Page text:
China’s astounding solar manufacturing expansion is going to dominate the global solar supply chain – and widen the technology and cost gap.
China invested over $130 billion into the solar industry in 2023. As a result, it will hold more than 80% of the world’s polysilicon, wafer, cell, and module manufacturing capacity from 2023 to 2026, according to Wood Mackenzie‘s recent report, “How will China’s expansion affect global solar module supply chains?”
China is projected to bring more than 1 terawatt (TW) of wafer, cell, and module capacity online by 2024. That means the country’s capacity is sufficient to meet annual global demand through 2032, based on Wood Mackenzie’s forecasts of annual demand growth.
Huaiyan Sun, senior consultant at Wood Mackenzie and author of the report, said:
China’s solar manufacturing expansion has been driven by high margins for polysilicon, technology upgrades, and policy support.
And despite strong government initiatives for developing local manufacturing in overseas markets, China will still dominate the global solar supply chain and continue to widen the technology and cost gap with competitors.
China is the world’s solar powerhouse…
The US, Europe, and other markets have launched unprecedented solar manufacturing pushes. The US and India combined have announced more than 200 gigawatts (GW) of planned module capacity since 2022. The Inflation Reduction Act (IRA) drove the surge in the US, and the Production Linked Incentive (PLI) increased solar module capacity in India.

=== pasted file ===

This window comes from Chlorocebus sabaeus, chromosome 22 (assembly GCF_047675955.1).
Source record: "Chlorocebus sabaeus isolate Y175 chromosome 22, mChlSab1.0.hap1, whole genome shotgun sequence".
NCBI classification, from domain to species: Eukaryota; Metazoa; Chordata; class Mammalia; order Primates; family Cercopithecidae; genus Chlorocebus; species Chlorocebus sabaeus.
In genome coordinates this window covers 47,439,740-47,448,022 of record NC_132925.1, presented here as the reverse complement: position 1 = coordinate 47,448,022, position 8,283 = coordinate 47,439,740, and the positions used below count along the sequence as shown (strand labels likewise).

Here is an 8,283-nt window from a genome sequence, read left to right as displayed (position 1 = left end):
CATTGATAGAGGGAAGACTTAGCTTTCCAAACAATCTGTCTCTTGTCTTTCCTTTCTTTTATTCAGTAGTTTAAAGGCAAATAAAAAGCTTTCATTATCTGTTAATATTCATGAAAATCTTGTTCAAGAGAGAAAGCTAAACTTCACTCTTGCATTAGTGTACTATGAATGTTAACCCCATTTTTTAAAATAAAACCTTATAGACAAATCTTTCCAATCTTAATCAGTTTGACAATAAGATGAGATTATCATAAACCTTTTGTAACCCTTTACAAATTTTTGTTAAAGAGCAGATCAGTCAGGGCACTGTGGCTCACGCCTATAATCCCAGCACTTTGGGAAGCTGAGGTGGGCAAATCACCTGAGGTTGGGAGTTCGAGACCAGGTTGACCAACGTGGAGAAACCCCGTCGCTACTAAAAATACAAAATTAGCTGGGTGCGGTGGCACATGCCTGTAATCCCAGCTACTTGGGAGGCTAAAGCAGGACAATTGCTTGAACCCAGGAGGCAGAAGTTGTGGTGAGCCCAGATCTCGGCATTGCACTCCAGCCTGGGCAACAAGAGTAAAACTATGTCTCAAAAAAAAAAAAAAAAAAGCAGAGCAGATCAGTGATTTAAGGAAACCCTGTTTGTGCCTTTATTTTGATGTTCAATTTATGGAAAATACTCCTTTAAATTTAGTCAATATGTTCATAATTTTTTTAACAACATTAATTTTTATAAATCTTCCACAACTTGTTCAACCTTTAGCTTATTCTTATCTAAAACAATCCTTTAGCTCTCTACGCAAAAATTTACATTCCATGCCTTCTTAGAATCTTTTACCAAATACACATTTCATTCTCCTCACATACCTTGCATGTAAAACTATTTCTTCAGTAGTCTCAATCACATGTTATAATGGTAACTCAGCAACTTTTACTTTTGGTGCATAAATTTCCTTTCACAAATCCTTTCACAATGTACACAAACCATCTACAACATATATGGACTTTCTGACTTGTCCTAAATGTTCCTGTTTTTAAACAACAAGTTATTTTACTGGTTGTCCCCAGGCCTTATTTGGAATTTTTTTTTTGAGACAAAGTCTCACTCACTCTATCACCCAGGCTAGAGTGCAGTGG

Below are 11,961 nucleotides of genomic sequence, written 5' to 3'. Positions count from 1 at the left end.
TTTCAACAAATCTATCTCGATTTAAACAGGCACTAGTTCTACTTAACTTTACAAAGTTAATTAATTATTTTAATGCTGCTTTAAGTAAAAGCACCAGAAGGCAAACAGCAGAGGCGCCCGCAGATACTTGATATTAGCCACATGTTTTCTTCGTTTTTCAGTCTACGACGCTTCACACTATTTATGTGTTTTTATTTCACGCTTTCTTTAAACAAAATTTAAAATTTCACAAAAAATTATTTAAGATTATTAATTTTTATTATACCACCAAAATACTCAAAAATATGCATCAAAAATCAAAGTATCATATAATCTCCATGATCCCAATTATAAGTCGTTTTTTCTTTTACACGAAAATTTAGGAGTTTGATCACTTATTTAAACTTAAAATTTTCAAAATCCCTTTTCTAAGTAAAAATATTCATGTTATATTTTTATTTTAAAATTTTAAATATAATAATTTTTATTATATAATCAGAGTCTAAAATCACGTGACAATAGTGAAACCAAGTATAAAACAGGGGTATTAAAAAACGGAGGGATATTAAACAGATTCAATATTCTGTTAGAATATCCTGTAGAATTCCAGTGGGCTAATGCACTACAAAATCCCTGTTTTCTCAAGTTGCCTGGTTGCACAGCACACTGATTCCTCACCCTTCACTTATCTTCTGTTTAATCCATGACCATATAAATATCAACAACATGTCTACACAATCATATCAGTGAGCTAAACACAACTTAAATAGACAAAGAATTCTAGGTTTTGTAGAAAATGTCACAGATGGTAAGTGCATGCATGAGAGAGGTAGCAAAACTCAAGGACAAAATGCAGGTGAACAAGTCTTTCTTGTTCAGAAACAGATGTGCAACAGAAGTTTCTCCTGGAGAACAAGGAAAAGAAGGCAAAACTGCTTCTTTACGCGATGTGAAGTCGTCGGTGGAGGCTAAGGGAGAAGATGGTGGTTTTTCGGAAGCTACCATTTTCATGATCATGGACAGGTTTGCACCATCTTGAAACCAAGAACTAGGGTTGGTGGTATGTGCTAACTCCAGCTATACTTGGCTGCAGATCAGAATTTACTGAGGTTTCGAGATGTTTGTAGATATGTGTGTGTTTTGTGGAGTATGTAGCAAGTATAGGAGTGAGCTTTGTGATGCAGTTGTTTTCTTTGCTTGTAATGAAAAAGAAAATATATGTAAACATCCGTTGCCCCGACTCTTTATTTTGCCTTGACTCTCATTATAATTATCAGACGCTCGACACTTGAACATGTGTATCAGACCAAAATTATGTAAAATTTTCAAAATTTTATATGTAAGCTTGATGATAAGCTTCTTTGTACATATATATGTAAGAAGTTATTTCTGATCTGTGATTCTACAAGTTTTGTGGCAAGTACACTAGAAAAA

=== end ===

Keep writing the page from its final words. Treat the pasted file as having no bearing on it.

But Wood Mackenzie says they’re still not cost-competitive compared to China’s supply. According to the report, a module made in China is 50% cheaper than one produced in Europe and 65% cheaper than the US.
Sun adds, “Despite considerable module expansion plans, overseas markets still cannot eliminate their dependence on China for wafers and cells in the next three years.”
When it comes to tech innovation, China will continue to lead. It’s announced it will build more than 1,000 GW of N-type cell capacity, the next-gen technology after P-type. (N-type cells have longer carrier life and higher efficiency.) That’s 17 times more N-type cell capacity than the rest of the world.
… But not everything is coming up roses
There’s intense competition and oversupply in the Chinese market, and that’s not expected to change anytime soon. As a result, some expansion plans are being canceled.
Old production lines that manufacture lower-efficiency products, such as the P-type and M6 cells, are where the oversupply problem is occurring. Demand for P-type cells began to decline this year, and Wood Mackenzie analysts expect it to be only 17% of supply by 2026.
Sun said that “more than 70 GW of capacity in China has been terminated or suspended in the past three months.” As a result, China’s solar manufacturing industry is going to have a rough time. Module manufacturers will be forced to take orders at a loss, reduce capacity, or even shut down entirely.
Photo: China News Service
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Author: Michelle Lewis